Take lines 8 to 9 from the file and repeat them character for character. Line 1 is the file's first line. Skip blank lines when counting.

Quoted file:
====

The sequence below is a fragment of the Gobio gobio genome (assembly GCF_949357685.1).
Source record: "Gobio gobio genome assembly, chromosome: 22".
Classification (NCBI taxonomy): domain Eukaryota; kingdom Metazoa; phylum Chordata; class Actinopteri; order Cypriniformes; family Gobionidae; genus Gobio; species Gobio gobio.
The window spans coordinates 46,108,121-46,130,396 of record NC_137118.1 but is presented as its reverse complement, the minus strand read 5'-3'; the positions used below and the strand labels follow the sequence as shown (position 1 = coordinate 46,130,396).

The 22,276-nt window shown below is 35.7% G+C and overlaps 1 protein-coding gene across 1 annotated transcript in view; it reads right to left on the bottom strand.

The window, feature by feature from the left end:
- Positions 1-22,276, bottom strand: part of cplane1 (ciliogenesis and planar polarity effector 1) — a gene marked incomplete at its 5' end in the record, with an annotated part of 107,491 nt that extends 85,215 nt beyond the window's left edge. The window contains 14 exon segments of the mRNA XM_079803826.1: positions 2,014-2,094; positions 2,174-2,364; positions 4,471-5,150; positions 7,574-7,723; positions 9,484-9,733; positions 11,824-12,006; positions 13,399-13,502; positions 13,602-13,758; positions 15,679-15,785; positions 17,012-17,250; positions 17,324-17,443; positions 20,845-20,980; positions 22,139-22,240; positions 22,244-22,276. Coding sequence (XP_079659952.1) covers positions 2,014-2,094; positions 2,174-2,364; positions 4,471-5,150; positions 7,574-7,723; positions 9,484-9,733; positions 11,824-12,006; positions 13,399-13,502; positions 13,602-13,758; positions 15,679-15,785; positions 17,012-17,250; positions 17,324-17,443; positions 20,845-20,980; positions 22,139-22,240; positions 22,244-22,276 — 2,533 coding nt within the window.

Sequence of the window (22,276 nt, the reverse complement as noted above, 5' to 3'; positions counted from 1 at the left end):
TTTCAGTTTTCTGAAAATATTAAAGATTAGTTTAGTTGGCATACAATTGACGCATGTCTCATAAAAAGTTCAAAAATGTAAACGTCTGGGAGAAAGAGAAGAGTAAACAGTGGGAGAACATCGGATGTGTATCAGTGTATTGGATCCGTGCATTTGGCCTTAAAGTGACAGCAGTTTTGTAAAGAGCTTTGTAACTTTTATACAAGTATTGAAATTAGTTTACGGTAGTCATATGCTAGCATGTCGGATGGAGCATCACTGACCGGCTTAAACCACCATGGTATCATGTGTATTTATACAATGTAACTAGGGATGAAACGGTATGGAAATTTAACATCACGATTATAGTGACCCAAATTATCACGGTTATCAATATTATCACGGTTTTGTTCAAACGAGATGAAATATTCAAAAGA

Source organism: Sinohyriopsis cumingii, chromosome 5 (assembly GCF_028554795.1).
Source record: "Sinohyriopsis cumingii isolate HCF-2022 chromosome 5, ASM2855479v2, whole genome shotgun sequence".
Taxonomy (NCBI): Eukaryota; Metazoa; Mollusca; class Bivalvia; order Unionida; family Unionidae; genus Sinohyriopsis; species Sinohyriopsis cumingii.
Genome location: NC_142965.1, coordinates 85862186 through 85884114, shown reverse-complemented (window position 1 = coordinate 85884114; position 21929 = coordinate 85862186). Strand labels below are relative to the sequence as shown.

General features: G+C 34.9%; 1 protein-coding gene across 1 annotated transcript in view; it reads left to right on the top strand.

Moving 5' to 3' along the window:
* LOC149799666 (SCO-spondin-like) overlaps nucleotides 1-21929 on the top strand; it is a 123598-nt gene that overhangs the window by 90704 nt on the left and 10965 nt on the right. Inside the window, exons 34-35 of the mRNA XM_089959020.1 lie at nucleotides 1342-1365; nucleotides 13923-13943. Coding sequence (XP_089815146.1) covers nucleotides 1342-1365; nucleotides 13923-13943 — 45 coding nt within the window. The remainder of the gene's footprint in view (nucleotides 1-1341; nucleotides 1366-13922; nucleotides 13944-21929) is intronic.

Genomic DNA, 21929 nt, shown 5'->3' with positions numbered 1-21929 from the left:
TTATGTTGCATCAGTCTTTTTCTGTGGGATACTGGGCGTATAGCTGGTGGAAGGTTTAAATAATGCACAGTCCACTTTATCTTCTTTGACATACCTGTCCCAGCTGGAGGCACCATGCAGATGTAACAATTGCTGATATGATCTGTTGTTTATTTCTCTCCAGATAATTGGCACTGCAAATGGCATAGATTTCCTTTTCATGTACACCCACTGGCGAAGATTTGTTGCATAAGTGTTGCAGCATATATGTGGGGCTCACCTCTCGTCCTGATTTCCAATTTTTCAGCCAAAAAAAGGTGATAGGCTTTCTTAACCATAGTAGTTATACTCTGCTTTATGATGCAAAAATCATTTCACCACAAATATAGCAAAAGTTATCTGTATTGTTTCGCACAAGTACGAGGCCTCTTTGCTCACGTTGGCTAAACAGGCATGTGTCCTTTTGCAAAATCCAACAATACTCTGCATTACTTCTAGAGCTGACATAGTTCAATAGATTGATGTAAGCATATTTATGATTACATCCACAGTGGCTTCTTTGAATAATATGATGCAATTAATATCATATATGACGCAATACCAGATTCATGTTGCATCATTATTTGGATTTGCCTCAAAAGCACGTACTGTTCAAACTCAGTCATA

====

Sequence of the window (22,276 nt, the reverse complement as noted above, 5' to 3'; positions counted from 1 at the left end):
TTTCAGTTTTCTGAAAATATTAAAGATTAGTTTAGTTGGCATACAATTGACGCATGTCTCATAAAAAGTTCAAAAATGTAAACGTCTGGGAGAAAGAGAAGAGTAAACAGTGGGAGAACATCGGATGTGTATCAGTGTATTGGATCCGTGCATTTGGCCTTAAAGTGACAGCAGTTTTGTAAAGAGCTTTGTAACTTTTATACAAGTATTGAAATTAGTTTACGGTAGTCATATGCTAGCATGTCGGATGGAGCATCACTGACCGGCTTAAACCACCATGGTATCATGTGTATTTATACAATGTAACTAGGGATGAAACGGTATGGAAATTTAACATCACGATTATAGTGACCCAAATTATCACGGTTATCAATATTATCACGGTTTTGTTCAAACGAGATGAAATATTCAAAAGA